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Emanuel: CPS Students "On Track" to 82 Percent Graduate Rate

The Mayor credits CPS' focus on keeping ninth graders in the classroom

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    Mayor Rahm Emanuel announced Thursday that Chicago Public Schools are on the way to achieving a graduation rate of 82 percent, a 25 percent jump from 2007.

    Citing research from the University of Chicago Consortium on Chicago School Research (UChicago CCSR), Emanuel credited CPS' focus on keeping ninth graders "on track" academically as part of a mounted effort to curb the dropout rate.

    According to the consortium, students who successfully make it through ninth grade are almost four times as likely to receive a high school diploma than their "off track" peers. Freshmen get the "on track" label if they finish at least 10 semester credits and earn no more than one "F" in key courses such as English and math.

    "Chicago Public School students are continually raising the standard of academic excellence," Emanuel said in a statement. "We must remain focused on successfully transitioning students from eighth to ninth grade to ensure all students from every neighborhood in Chicago are 100 percent college ready and 100 percent college bound."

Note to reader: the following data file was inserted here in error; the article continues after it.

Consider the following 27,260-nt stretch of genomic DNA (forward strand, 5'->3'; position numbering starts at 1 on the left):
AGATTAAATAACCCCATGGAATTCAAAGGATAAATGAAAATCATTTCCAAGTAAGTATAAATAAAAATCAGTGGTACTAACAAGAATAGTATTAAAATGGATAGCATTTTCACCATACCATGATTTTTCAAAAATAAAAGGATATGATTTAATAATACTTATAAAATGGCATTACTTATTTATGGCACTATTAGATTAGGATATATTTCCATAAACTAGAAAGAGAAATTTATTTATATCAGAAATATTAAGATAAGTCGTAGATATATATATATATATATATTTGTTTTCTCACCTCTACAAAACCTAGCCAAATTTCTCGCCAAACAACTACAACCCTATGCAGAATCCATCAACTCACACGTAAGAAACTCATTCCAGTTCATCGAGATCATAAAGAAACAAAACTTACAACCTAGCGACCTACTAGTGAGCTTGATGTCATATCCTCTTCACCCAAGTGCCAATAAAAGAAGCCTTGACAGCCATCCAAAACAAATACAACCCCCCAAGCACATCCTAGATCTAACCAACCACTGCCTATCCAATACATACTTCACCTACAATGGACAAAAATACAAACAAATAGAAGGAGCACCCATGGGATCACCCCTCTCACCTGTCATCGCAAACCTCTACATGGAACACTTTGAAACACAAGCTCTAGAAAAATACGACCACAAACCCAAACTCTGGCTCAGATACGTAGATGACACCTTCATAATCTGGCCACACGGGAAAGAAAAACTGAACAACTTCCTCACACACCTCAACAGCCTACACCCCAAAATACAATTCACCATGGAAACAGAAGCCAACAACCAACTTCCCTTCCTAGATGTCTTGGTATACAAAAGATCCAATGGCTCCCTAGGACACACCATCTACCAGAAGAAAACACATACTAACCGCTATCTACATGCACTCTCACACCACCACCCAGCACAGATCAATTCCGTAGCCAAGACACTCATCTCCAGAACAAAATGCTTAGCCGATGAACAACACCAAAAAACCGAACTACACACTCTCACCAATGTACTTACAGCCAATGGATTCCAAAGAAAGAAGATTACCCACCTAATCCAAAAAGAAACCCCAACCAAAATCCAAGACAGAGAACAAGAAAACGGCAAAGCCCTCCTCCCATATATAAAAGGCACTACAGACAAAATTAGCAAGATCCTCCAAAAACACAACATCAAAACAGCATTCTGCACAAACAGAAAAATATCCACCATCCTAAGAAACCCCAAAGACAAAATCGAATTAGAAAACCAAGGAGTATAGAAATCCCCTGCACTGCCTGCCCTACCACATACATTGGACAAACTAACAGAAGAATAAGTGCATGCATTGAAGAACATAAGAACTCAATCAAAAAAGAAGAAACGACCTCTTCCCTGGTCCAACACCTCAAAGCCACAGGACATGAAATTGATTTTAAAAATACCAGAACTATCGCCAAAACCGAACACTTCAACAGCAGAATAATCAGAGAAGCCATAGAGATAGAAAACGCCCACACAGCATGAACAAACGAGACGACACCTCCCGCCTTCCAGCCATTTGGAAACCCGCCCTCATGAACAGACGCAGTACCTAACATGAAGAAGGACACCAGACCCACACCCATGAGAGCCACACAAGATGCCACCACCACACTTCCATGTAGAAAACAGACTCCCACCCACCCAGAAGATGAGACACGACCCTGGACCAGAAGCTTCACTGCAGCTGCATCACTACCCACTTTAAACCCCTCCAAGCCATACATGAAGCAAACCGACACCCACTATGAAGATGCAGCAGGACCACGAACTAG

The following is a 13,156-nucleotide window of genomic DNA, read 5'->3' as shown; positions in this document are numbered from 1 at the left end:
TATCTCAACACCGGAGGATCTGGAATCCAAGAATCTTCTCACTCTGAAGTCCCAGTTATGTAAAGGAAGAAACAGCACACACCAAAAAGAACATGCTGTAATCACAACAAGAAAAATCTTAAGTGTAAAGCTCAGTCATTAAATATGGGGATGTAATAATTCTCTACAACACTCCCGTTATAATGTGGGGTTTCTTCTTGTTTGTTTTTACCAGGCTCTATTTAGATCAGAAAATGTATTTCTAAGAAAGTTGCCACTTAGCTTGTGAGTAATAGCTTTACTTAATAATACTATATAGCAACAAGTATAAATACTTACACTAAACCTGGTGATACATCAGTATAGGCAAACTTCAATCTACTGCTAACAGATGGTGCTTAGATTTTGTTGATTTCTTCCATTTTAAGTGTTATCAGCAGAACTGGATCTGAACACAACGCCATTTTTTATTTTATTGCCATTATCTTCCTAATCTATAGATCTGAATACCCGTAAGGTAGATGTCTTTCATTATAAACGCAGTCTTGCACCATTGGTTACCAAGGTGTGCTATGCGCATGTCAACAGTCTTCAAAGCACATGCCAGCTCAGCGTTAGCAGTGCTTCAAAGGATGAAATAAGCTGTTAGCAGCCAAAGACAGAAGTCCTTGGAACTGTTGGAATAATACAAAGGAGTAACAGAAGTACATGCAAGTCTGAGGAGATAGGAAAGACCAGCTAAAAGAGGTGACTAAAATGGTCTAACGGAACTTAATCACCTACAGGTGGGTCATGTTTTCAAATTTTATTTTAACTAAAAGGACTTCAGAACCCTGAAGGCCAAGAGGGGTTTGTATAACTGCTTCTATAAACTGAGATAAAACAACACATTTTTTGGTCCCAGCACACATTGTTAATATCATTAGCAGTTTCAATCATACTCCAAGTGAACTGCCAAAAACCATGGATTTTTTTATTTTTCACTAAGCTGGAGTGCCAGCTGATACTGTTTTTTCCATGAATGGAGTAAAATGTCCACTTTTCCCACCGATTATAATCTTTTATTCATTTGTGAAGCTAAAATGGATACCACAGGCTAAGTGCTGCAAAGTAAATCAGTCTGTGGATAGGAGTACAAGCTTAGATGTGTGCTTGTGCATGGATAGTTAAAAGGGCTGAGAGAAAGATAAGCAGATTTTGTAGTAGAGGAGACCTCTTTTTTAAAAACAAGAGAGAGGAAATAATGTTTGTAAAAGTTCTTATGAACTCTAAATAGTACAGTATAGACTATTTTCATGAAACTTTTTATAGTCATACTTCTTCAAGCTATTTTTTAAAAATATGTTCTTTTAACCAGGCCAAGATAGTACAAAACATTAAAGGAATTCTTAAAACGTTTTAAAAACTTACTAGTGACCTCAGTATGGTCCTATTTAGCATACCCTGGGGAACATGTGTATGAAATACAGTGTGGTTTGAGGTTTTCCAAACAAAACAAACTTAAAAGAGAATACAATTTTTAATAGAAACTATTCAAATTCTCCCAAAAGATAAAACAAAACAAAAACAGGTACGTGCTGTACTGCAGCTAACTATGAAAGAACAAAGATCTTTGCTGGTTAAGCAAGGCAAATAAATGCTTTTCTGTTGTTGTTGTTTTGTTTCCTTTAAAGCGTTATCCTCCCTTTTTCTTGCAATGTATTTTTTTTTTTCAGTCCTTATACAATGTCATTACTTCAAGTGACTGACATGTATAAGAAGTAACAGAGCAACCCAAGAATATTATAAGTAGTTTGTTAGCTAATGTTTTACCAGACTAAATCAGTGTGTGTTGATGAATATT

Teacher intervention methods included extra algebra tutoring and making calls to parents when students skipped class.

    The Mayor's announcement comes on the heels of a tense standoff between CPS board members and supporters of three elementary schools whose staffs are required to re-apply for their positions as part of an overhaul led by the Academy for Urban School Leadership (AUSL).

    Protests from principals, teachers and parents did nothing to sway the board from approving AUSL to step in to turn around the schools' low attendance and standardized test scores. The nonprofit, launched in 2001 to improve Chicago students' performance through introducing new principals and teachers, also oversees 29 other schools. (While CPS touts above-average test scores under AUSL management, 22 schools under the organization's purview remain on academic probation, according to the Chicago Sun-Times.)